Looking back, it was the most pivotal year in my sales career, even though I took a $30K pay cut. It was like an apprenticeship, because I worked closely with the CEO learning how to craft large strategic transformation deals within a specific industry (mid-market, multi-unit restaurant chains).

It gave me a glimpse into how to work directly at the top to help organizations operate in a better way. I learned the ins and outs of how multi-unit restaurants should scale.

I then parlayed that experience into approaching the major SaaS companies in the enterprise space for the restaurant and retail industries.

A late stage startup out of San Francisco snapped me up to join a small Enterprise team.

I went on to have a great 3-year run at that startup before leveling up to strategic accounts and entering the most prolific period in my sales career with a public conversational AI company where I started closing mega deals (for fun).

Similar to Gordon, when I was at the late stage startup, I was on a very small enterprise team. The company had grabbed significant marketshare with emerging brands and SMBs, but aspired to go upstream into the true enterprise space.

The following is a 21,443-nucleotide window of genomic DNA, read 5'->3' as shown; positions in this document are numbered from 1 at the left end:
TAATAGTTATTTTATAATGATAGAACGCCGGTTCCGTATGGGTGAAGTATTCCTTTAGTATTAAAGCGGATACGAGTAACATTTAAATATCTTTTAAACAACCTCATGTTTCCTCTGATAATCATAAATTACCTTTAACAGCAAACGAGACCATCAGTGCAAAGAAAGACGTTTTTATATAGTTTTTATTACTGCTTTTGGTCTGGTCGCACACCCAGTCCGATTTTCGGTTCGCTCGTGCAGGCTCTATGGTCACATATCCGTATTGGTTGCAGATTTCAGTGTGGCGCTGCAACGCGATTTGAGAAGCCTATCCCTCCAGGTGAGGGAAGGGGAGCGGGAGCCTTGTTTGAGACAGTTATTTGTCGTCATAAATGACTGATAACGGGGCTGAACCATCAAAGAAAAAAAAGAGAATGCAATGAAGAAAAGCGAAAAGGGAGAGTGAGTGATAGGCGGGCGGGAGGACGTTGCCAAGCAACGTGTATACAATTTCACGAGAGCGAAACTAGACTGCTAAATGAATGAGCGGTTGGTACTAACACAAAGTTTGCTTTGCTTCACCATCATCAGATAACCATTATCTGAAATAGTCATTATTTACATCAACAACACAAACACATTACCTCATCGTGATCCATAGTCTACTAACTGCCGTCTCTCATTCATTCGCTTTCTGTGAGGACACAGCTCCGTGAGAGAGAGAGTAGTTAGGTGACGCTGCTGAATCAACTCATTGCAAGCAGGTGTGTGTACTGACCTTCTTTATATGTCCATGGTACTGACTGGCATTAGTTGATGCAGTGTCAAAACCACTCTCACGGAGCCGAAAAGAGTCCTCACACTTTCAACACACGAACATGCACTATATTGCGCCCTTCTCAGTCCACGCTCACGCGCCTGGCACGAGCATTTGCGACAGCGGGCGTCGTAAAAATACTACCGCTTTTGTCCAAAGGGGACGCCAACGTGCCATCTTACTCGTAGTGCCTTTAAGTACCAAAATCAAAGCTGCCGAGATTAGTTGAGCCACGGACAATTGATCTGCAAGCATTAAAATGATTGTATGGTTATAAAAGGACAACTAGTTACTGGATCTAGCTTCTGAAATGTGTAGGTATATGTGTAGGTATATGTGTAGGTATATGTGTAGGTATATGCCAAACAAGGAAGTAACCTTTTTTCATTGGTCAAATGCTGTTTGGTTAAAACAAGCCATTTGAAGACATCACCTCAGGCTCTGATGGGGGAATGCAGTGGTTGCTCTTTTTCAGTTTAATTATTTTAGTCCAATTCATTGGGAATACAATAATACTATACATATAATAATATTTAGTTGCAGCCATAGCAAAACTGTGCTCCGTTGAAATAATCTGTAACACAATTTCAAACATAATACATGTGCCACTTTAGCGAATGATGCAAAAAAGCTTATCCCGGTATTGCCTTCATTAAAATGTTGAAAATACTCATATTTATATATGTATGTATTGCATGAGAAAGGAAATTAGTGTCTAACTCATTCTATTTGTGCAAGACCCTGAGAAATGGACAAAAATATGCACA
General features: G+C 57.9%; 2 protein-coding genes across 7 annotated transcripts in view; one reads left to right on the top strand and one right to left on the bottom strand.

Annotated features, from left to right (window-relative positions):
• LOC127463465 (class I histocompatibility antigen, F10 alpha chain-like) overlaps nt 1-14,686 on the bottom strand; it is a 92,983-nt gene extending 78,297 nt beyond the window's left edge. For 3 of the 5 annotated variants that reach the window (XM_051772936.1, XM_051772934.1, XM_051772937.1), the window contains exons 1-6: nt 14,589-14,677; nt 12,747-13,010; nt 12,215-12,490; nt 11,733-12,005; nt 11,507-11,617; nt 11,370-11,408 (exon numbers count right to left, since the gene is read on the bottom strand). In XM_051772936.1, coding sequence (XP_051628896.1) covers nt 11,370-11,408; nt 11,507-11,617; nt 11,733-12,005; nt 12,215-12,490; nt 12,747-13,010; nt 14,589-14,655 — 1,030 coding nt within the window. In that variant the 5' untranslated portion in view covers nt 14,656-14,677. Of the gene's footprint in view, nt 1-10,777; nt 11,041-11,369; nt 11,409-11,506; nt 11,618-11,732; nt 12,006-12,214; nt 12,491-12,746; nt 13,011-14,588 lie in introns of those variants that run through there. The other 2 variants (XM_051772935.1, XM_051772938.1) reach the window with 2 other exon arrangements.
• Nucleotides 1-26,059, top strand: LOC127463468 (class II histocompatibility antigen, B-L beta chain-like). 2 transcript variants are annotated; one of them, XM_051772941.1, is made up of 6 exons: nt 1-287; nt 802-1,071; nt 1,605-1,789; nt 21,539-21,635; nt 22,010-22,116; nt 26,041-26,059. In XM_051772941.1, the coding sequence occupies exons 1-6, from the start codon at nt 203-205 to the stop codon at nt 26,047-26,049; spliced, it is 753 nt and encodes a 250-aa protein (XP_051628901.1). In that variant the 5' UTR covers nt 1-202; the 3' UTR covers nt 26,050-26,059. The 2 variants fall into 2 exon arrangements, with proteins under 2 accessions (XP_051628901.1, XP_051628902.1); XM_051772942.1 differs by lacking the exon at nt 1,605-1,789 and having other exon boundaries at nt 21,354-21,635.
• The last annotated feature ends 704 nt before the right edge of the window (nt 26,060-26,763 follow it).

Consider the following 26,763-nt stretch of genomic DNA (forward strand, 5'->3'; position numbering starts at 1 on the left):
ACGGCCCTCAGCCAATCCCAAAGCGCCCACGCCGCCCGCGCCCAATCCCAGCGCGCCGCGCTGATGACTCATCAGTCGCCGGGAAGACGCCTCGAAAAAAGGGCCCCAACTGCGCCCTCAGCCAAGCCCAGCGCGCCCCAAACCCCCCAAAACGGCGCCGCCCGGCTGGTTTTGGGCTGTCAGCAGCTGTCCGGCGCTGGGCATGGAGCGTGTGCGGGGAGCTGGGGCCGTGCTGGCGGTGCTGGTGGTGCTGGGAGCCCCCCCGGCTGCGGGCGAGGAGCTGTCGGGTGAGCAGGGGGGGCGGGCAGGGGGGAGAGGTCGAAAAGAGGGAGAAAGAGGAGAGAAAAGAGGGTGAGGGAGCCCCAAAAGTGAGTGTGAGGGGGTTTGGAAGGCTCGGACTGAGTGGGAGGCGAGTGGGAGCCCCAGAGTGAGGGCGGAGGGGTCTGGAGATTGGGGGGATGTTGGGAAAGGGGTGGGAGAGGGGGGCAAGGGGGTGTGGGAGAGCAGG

However, that takes significant company resources (like legal and security), product customization and stability, deep integrations, enhanced service delivery and support, and a slew of other key assets. At the time, the company had more aspirations than capabilities in the enterprise space – but nonetheless, it was still an enjoyable ride.

When I closed Estée Lauder at the startup, it was clear the company lacked the full resources to be able to earn the confidence to win mega deals out of the gates, and instead required a steady land and expand approach. Established logos of that size simply couldn’t take on the risk of handling key operations (point of sale and backend commerce and labor operations).